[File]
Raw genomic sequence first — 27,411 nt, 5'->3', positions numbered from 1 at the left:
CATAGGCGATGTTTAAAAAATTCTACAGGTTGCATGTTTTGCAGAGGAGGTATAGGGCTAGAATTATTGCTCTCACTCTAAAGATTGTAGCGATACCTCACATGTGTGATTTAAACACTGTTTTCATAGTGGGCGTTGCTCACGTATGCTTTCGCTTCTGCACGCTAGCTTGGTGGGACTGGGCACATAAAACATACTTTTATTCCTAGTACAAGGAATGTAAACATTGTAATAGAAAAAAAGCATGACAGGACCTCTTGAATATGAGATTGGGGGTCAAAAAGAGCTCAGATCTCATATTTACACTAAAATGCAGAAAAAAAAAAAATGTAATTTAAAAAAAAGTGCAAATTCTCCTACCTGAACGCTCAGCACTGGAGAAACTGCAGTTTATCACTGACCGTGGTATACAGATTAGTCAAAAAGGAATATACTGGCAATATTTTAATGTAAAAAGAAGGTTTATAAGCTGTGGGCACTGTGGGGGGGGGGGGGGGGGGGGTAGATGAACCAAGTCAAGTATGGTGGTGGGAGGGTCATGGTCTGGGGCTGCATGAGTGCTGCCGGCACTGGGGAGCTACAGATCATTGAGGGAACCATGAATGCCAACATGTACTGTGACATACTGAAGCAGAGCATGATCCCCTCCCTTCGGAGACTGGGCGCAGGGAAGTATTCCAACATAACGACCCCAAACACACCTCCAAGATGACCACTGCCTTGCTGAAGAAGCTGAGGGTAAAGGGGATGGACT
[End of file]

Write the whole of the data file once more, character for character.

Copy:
Raw genomic sequence first — 27,411 nt, 5'->3', positions numbered from 1 at the left:
CATAGGCGATGTTTAAAAAATTCTACAGGTTGCATGTTTTGCAGAGGAGGTATAGGGCTAGAATTATTGCTCTCACTCTAAAGATTGTAGCGATACCTCACATGTGTGATTTAAACACTGTTTTCATAGTGGGCGTTGCTCACGTATGCTTTCGCTTCTGCACGCTAGCTTGGTGGGACTGGGCACATAAAACATACTTTTATTCCTAGTACAAGGAATGTAAACATTGTAATAGAAAAAAAGCATGACAGGACCTCTTGAATATGAGATTGGGGGTCAAAAAGAGCTCAGATCTCATATTTACACTAAAATGCAGAAAAAAAAAAAATGTAATTTAAAAAAAAGTGCAAATTCTCCTACCTGAACGCTCAGCACTGGAGAAACTGCAGTTTATCACTGACCGTGGTATACAGATTAGTCAAAAAGGAATATACTGGCAATATTTTAATGTAAAAAGAAGGTTTATAAGCTGTGGGCACTGTGGGGGGGGGGGGGGGGGGGGTAGATGAACCAAGTCAAGTATGGTGGTGGGAGGGTCATGGTCTGGGGCTGCATGAGTGCTGCCGGCACTGGGGAGCTACAGATCATTGAGGGAACCATGAATGCCAACATGTACTGTGACATACTGAAGCAGAGCATGATCCCCTCCCTTCGGAGACTGGGCGCAGGGAAGTATTCCAACATAACGACCCCAAACACACCTCCAAGATGACCACTGCCTTGCTGAAGAAGCTGAGGGTAAAGGGGATGGACT